Think of video piracy, and you might think of poor quality films ripped onto DVDs, or of someone illicitly filming in a cinema. But as our video consumption habits have changed, so too have the methods of creating and distributing pirated video.
The popularity of legal streaming services and social media have facilitated new ways for pirates to copy and distribute their illegal content.
On social media, pirates can use either links taking the user to another site, or native embedded content on the platform itself.
Blaise Grimes-Viort is an online community and social media consultant. He says that because social media platforms are designed with sharing content in mind, it can make it difficult to track pirates.
“On most of the big social networks it is very easy to upload content. The whole purpose of the social networks is to allow the uploading and sharing of content. All of these networks have invested a large amount of money in live-streaming as well. So they encourage it, and they facilitate it. Of course, the downside of that is it is very difficult for them to be monitoring what you’re live-streaming,” Grimes-Viort said.
In 2020, Facebook removed 5.31 million pieces of reported content that infringed copyright laws. This is a significant increase from the 2019 figure of 3.66 million. It is impossible to tell how much this increase was down to a genuine increase in pirated material on Facebook, or whether it was due to improved detection.
Mark Mulready is vice president at the Audiovisual Anti-Piracy Alliance (AAPA) as well as vice president, cyber services at Irdeto, a digital platform security company.
Mulready said that the more established social media companies, like Facebook, have developed sophisticated systems to detect and take down pirated content.
“Then there’s new and emerging platforms that perhaps don’t have the resources or policy responses that we would ideally like to see. For example, the likes of Discord and TikTok who are relatively new on the scene. All of them are investing in ways to address these concerns but they still have a way to go to get to the level that, for example, Facebook is at,” Mulready said, “And as they grow larger, there will be more piracy, there will be more counterfeiting, there will be more abuse.”
Legal streaming services are a victim of their own success when it comes to piracy. As they scale, adding more content to keep up in the “streaming wars”, it becomes more difficult to track video being pirated.
The emergence of new streaming platforms, like Disney+ and HBO Max, also means that blockbuster films and TV shows are fragmented across different services. Consumers may opt to pirate some content rather than pay for multiple subscriptions.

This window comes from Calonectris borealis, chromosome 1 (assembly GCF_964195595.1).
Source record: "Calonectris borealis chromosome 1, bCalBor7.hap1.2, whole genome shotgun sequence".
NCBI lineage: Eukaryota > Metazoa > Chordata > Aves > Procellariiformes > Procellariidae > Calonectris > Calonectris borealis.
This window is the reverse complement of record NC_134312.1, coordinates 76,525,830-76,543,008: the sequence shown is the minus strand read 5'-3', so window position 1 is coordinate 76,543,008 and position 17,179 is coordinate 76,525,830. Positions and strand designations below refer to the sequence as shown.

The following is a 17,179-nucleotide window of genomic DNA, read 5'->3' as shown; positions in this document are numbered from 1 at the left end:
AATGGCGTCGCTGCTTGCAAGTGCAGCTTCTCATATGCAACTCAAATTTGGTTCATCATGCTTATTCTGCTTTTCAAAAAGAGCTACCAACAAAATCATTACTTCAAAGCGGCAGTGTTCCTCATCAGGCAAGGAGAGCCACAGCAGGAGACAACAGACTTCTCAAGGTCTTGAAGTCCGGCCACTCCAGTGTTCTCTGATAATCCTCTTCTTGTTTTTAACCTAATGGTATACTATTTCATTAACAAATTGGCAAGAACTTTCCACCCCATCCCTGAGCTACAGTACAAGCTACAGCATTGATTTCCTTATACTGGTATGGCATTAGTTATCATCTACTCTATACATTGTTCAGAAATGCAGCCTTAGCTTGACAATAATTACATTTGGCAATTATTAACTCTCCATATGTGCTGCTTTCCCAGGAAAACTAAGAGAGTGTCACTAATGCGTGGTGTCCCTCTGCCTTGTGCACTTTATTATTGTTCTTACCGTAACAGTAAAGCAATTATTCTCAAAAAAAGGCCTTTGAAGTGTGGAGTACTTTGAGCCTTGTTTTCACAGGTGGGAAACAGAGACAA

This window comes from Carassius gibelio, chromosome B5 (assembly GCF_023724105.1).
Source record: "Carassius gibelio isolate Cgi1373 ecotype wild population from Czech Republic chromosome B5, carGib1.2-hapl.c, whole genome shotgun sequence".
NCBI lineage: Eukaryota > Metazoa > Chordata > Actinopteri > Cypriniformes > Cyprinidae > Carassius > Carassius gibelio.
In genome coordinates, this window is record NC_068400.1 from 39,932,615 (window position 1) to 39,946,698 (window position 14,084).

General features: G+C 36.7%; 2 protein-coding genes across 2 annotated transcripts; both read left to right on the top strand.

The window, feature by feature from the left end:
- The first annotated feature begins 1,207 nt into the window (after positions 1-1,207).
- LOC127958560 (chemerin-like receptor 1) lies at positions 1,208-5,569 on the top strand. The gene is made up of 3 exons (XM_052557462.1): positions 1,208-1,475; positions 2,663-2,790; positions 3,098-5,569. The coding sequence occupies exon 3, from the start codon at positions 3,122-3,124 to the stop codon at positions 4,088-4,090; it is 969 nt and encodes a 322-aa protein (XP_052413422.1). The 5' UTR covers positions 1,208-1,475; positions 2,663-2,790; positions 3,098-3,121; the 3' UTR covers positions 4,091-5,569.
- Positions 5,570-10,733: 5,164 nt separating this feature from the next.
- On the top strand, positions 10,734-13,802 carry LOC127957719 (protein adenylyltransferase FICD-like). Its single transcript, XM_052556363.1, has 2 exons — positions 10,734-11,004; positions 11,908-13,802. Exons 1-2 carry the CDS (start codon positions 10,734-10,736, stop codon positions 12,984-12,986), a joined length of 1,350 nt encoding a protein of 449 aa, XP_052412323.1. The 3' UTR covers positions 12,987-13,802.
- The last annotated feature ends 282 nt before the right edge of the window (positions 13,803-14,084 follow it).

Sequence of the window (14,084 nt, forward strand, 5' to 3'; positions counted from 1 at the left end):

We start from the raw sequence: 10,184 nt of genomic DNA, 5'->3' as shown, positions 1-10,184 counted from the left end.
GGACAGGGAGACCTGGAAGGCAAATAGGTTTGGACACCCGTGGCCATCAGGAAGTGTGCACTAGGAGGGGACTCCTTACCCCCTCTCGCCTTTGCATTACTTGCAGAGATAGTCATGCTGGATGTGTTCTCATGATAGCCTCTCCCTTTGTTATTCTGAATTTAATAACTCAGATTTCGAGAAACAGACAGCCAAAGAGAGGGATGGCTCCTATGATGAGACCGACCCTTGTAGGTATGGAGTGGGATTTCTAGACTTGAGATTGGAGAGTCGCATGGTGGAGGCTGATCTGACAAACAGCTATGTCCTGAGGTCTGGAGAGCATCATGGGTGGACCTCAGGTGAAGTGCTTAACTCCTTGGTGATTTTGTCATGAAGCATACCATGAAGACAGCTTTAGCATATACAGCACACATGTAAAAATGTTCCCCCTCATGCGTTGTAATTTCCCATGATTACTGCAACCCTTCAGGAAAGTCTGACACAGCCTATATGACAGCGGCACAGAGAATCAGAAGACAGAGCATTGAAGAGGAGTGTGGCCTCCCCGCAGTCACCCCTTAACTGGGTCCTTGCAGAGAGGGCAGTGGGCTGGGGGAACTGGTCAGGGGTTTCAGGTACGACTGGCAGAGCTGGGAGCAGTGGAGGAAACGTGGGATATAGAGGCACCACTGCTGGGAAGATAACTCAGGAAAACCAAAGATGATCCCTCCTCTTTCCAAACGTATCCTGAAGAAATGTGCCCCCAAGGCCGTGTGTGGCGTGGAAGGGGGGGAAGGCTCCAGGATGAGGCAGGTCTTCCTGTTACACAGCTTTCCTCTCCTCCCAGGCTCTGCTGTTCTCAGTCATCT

The sheer amount of content uploaded onto social media platforms makes taking down pirated material into a game of whack-a-mole. One account is taken down for posting material that infringes copyright, and then another appears.
There are technologies that can help protect copyrighted material.
“Many of AAPA’s members, my company included, are providing services to help rights owners and operators identify copyright infringement,” Mark Mulready said, “This includes technologies like digital fingerprinting, which is where the rights owner submits their content to the platform. Then the platform holds a version of their content, which then allows them to detect when pirated versions are uploaded, which enables. This can allow the content to be taken down very shortly after it’s uploaded, or before it goes up in the first place,” he added.
As well as pirated content being passed on through social media sites like Twitter and Facebook, the illegal content is often shared through encrypted messaging services like Whatsapp and Telegram. This can be particularly difficult to detect.
The pirates often act in sophisticated criminal enterprises. In December, a New Zealand movie pirate had $15 million worth of Bitcoin assets seized. But Mark Mulready points out that it’s not just these large scale pirates that can have an impact.
“If we’re talking about something like a large boxing event. it only takes one single stream of the event to generate hundreds of thousands of viewers and significant potential lost revenue,” he said.
Although even small-scale piracy can be potentially harmful for revenue, there are some types of copyright infringement that rights holders would be better off turning a blind eye to, says Blaise Grimes-Viort. Short clips of TV programmes and films are often posted on TikTok without right holder permission.
“I think there is a benefit to having your content used on TikTok because your material is reaching a far greater audience who might not have access to it or be aware of it,” he said. “There’s also research showing that what you lose in necessarily direct sales, you gain and breadth of sales and breadth of awareness. So then you might make up those sales and secondary purchasing streams. TikTok is a cultural phenomenon and to remove your creative media from there would be massively inadvisable.”